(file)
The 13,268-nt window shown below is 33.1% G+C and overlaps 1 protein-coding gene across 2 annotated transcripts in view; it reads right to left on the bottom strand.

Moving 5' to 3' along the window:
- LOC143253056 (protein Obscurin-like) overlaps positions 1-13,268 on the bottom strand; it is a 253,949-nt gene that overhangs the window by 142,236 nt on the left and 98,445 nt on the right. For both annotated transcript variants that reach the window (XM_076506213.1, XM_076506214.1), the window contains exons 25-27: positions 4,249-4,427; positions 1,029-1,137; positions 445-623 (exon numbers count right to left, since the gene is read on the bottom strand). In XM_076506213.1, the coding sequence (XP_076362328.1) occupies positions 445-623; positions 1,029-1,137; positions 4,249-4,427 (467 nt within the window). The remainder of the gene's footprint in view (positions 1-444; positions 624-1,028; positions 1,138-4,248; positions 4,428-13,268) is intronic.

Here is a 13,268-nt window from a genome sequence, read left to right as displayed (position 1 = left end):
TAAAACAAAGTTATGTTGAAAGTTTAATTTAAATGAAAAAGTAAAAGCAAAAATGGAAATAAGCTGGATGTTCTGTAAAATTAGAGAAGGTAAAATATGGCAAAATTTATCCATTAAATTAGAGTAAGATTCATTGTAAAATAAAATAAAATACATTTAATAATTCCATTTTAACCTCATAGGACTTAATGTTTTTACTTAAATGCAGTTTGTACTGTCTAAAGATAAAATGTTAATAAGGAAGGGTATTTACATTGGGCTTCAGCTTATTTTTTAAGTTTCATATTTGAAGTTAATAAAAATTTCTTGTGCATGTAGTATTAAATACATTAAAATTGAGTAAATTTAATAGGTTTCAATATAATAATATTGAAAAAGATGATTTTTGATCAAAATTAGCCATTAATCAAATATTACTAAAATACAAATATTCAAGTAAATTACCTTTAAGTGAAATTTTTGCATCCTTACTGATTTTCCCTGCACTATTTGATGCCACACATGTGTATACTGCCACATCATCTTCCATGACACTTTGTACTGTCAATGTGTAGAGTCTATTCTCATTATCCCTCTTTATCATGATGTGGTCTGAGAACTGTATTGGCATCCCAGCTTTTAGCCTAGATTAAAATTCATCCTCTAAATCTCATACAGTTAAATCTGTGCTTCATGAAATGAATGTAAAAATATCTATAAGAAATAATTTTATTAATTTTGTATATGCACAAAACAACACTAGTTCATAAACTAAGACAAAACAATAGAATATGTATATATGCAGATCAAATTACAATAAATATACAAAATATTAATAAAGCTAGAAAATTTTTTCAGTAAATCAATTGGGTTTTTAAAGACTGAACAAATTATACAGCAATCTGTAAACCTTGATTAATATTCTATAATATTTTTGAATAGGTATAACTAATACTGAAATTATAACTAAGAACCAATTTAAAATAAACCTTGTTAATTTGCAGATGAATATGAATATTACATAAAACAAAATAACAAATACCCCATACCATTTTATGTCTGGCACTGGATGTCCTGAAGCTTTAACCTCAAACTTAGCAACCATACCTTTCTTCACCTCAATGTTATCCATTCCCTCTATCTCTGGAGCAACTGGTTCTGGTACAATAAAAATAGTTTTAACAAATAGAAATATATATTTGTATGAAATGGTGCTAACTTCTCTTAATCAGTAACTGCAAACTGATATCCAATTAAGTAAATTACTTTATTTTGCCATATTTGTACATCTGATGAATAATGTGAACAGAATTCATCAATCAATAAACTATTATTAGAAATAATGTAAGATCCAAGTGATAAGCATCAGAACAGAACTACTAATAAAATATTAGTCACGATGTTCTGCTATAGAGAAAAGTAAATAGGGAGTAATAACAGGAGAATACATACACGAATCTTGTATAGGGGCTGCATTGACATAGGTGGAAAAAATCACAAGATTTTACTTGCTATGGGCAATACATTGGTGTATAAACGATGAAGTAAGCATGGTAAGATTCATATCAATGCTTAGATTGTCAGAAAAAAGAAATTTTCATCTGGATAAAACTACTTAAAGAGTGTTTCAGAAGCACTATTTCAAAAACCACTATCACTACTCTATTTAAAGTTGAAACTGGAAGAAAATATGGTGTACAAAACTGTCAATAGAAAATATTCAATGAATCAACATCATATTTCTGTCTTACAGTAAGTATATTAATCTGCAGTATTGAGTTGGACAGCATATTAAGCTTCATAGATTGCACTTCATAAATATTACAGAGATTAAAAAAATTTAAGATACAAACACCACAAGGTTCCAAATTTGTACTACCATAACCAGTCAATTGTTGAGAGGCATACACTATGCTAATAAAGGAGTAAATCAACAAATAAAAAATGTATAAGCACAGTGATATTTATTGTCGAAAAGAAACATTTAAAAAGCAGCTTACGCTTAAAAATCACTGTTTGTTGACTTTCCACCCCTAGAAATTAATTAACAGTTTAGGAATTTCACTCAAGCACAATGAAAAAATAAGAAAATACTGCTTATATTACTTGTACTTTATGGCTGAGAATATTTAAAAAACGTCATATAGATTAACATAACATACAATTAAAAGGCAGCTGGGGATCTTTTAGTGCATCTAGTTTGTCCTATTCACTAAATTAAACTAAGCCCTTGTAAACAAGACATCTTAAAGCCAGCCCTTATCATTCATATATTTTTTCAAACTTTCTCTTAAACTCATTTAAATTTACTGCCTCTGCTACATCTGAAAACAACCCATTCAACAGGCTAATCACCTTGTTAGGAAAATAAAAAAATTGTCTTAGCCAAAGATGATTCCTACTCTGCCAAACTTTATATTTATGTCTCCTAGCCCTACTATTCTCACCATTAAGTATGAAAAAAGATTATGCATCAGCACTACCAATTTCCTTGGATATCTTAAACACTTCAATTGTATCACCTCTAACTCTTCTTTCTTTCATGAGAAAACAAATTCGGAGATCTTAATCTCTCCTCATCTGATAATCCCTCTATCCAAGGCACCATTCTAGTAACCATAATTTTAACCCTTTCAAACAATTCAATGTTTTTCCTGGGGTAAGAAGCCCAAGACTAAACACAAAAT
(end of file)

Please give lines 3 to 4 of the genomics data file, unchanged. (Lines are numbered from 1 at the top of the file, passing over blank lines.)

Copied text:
- LOC143253056 (protein Obscurin-like) overlaps positions 1-13,268 on the bottom strand; it is a 253,949-nt gene that overhangs the window by 142,236 nt on the left and 98,445 nt on the right. For both annotated transcript variants that reach the window (XM_076506213.1, XM_076506214.1), the window contains exons 25-27: positions 4,249-4,427; positions 1,029-1,137; positions 445-623 (exon numbers count right to left, since the gene is read on the bottom strand). In XM_076506213.1, the coding sequence (XP_076362328.1) occupies positions 445-623; positions 1,029-1,137; positions 4,249-4,427 (467 nt within the window). The remainder of the gene's footprint in view (positions 1-444; positions 624-1,028; positions 1,138-4,248; positions 4,428-13,268) is intronic.

Here is a 13,268-nt window from a genome sequence, read left to right as displayed (position 1 = left end):